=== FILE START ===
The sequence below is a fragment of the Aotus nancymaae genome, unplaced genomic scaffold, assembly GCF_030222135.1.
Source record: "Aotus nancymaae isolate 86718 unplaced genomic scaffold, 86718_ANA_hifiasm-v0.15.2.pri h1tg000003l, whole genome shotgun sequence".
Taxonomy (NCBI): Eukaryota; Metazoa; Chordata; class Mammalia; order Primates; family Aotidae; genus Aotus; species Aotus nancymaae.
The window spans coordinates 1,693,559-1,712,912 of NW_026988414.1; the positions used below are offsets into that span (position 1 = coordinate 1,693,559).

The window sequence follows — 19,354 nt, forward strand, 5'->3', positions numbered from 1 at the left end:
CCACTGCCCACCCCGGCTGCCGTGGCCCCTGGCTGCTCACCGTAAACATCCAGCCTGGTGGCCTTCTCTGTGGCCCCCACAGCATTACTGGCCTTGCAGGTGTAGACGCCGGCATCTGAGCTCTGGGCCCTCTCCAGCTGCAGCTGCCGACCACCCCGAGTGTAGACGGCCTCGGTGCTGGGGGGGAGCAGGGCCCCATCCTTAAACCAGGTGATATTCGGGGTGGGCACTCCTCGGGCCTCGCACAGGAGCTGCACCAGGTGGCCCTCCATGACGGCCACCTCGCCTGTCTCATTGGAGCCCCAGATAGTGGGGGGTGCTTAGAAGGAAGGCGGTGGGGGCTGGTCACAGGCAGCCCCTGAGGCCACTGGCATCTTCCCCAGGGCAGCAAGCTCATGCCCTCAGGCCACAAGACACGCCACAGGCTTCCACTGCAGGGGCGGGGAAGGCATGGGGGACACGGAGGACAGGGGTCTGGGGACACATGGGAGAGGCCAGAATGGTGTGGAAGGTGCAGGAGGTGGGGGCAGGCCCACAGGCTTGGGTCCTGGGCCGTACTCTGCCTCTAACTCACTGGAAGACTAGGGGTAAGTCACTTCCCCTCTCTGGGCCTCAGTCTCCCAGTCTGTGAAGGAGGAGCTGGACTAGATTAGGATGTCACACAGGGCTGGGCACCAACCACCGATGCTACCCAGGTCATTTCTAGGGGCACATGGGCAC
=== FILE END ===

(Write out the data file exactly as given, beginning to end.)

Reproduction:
The sequence below is a fragment of the Aotus nancymaae genome, unplaced genomic scaffold, assembly GCF_030222135.1.
Source record: "Aotus nancymaae isolate 86718 unplaced genomic scaffold, 86718_ANA_hifiasm-v0.15.2.pri h1tg000003l, whole genome shotgun sequence".
Taxonomy (NCBI): Eukaryota; Metazoa; Chordata; class Mammalia; order Primates; family Aotidae; genus Aotus; species Aotus nancymaae.
The window spans coordinates 1,693,559-1,712,912 of NW_026988414.1; the positions used below are offsets into that span (position 1 = coordinate 1,693,559).

The window sequence follows — 19,354 nt, forward strand, 5'->3', positions numbered from 1 at the left end:
CCACTGCCCACCCCGGCTGCCGTGGCCCCTGGCTGCTCACCGTAAACATCCAGCCTGGTGGCCTTCTCTGTGGCCCCCACAGCATTACTGGCCTTGCAGGTGTAGACGCCGGCATCTGAGCTCTGGGCCCTCTCCAGCTGCAGCTGCCGACCACCCCGAGTGTAGACGGCCTCGGTGCTGGGGGGGAGCAGGGCCCCATCCTTAAACCAGGTGATATTCGGGGTGGGCACTCCTCGGGCCTCGCACAGGAGCTGCACCAGGTGGCCCTCCATGACGGCCACCTCGCCTGTCTCATTGGAGCCCCAGATAGTGGGGGGTGCTTAGAAGGAAGGCGGTGGGGGCTGGTCACAGGCAGCCCCTGAGGCCACTGGCATCTTCCCCAGGGCAGCAAGCTCATGCCCTCAGGCCACAAGACACGCCACAGGCTTCCACTGCAGGGGCGGGGAAGGCATGGGGGACACGGAGGACAGGGGTCTGGGGACACATGGGAGAGGCCAGAATGGTGTGGAAGGTGCAGGAGGTGGGGGCAGGCCCACAGGCTTGGGTCCTGGGCCGTACTCTGCCTCTAACTCACTGGAAGACTAGGGGTAAGTCACTTCCCCTCTCTGGGCCTCAGTCTCCCAGTCTGTGAAGGAGGAGCTGGACTAGATTAGGATGTCACACAGGGCTGGGCACCAACCACCGATGCTACCCAGGTCATTTCTAGGGGCACATGGGCAC